# Thread: The Logic Test - What do YOU score?

1. 19/26. I was confused as to whether or not to use common knowledge - I know that Ithaca is in NY for example. I found the letter questions easier (and I scored higher) because then the common knowledge issue didn't play into it.

2. 20/26

I took that test a couple months ago and got 15/26 (+ or - 1). I feel like I'm developing, or something.

It's official: I suck at logic.

4. Originally Posted by Lateralus
26/26, this was easy. Just use Venn diagrams!
Yea, you're not supposed to use any calculus first time round

5. 25/26 by eyeballing, no paper or charts... I must say I'm disappointed...

6. Originally Posted by 6sticks
21/26.
Same.

7. Can someone please explain how #5's premises are not inconsistent?

If they are, all of the conclusions follow because the "additional premises" that you need to derive whatever you want are implied by the inconsistent set premises.

So, while the conclusions may not be immediately derivable given the statements, one could use this language's transformation rules to derive additional conclusions that would enable the logician to show that each of the conclusions listed do in fact follow from the premises!

:steam:

8. 1st time: 19/26
2nd time -- without checking answers: 24/26

9. Only 18/26.

10. Originally Posted by Owl
Can someone please explain how #5's premises are not inconsistent?

If they are, all of the conclusions follow because the "additional premises" that you need to derive whatever you want are implied by the inconsistent set premises.

So, while the conclusions may not be immediately derivable given the statements, one could use this language's transformation rules to derive additional conclusions that would enable the logician to show that each of the conclusions listed do in fact follow from the premises!

:steam:
P: (1) Some A that are B are not C that are D
(2) All A are C

C: a. Some A that are D are C that are B
b. Some C are not D
c. Some B are not C
d. Some A are D

NB: Instead of using an ampersand (&) I'll use a hyphen for conjunctive relationships... easier to read...

- Some A are B... (from 1)
- Of those A-B, there are some A-B which are not C-D... (from 1)
To paraphrase this last one... there are A-Bs which are not-also C-Ds... but that doesn't necessarily mean that there aren't A-B's which are C-notD's... again, in other words, of A-Bs which are C's they don't necessarily have to have/be D.
- All A are C (from 2)

For fun and ease of comprehension, let's paraphrase these two premises...

(1) "There exist some females(A) that are human(B) which are not living things(C) with x-ray vision(D)." Or E(x) | A-B -> NOT C-D.
(2) "All females(A) are living things(C)." or A(x) | A -> C

To explain why the premises aren't inconsistent... the only two assertions of existence available for our use are that

- there are A's and all of them are C.... those females which exist are all living things...

- there exist A's that are also B.... which are not also C's which are D.... there exist females that are also human, but which at the same time are not living x-ray vision-endowed beings... that doesn't contradict the statement that all females are living things (All A's are C)... I can truthfully say that I'm not a living thing with x-ray vision... I can also truthfully say that I'm a living thing. This involves the notions that an "AND" statement (C-D) is only true if both propositions involved in the conjunction are true... if one, say C, is true, while the other, say D, is false, the conjunction C-D is false. Hence, I can say NOT 'C-D' while still truthfully asserting C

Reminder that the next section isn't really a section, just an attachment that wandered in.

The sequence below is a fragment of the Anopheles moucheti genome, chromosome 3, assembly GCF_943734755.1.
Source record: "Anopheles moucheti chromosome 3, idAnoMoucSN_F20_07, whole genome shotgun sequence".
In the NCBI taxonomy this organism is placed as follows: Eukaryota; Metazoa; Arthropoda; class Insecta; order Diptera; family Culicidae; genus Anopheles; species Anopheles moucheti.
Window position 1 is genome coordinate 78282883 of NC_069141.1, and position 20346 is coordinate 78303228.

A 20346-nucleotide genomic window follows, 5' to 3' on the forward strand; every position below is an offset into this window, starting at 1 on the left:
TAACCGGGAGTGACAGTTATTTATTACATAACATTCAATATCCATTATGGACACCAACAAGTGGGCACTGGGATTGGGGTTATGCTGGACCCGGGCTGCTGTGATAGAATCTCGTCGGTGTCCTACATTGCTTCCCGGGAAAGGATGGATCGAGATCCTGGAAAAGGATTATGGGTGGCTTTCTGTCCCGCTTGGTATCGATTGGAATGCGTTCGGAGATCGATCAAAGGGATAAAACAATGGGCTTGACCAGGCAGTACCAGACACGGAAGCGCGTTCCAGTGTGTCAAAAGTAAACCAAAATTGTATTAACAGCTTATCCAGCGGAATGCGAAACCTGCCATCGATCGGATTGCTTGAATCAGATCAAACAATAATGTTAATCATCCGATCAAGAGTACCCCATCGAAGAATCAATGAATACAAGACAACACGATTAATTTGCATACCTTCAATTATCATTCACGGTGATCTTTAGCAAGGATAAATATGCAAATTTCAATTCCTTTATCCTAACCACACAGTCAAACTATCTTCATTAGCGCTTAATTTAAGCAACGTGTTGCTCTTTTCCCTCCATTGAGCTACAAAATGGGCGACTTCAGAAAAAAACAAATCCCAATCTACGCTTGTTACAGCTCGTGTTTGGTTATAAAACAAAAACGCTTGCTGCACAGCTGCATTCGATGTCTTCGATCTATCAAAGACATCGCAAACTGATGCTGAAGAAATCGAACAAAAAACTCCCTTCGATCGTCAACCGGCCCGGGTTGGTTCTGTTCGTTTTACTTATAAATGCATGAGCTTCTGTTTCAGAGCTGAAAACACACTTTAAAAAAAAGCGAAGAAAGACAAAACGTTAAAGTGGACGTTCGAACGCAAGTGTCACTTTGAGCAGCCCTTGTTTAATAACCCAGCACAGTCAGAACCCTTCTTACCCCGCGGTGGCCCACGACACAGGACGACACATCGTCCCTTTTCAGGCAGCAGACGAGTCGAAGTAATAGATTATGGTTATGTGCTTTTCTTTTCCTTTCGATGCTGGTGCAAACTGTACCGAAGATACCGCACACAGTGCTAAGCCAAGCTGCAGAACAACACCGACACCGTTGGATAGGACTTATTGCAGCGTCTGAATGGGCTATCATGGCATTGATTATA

Why? Because the statement that there are no A-B's which are also C-D's does NOT preclude the possibility of there being A-B's which are simply C.

__________________________________________________ ____________

a. Some A that are D are C that are B. DOESN'T FOLLOW
"Some females that have x-ray vision are (also) living things that are human."

I think we'll all agree that the premises do NOT support this conclusion. We have no information leading us to believe that there are any such things in existence which satisfy the condition of being both A and D [females having x-ray vision]. Indeed, we have no statement telling us that there are any D's at all!

b. Some C are not D. FOLLOWS
"Some living things do not have x-ray vision."

This follows... since we know for a fact all A are C (all females are living things) and that there exist some A-B-C (there are females which are human which are living things) that are explicitly not D (x-ray vision equipped), there must be C's which are not D. No word yet on whether there ARE actually living things with x-ray vision (in other words, we still don't know if there are C-D's out there).

c. Some B are not C. DOESN'T FOLLOW
"Some humans are not living things."

We have no proof of this. All we know about any Bs is that the only ones we've encountered have been A... we don't even know if there are any Bs which are NOT A... in other words, from the information given we have no idea whether or not there are humans which are not female... and since all females we've encountered are living things, all humans we've encountered are living things as well... maybe there are mysterious humans which are not female and also not living things... I see in illogic the beginnings of a new fundamentalist feminism...

d. Some A are D. DOESN'T FOLLOW
"Some females have the power of x-ray vision."

First off... neither of the premises says anything about the actual existence of things/beings which are D, or have x-ray vision... we have no idea... there COULD be... but we don't know... so we can't suddenly go around asserting the existence of beings with x-ray vision, let alone females blessed with the aforementioned power.

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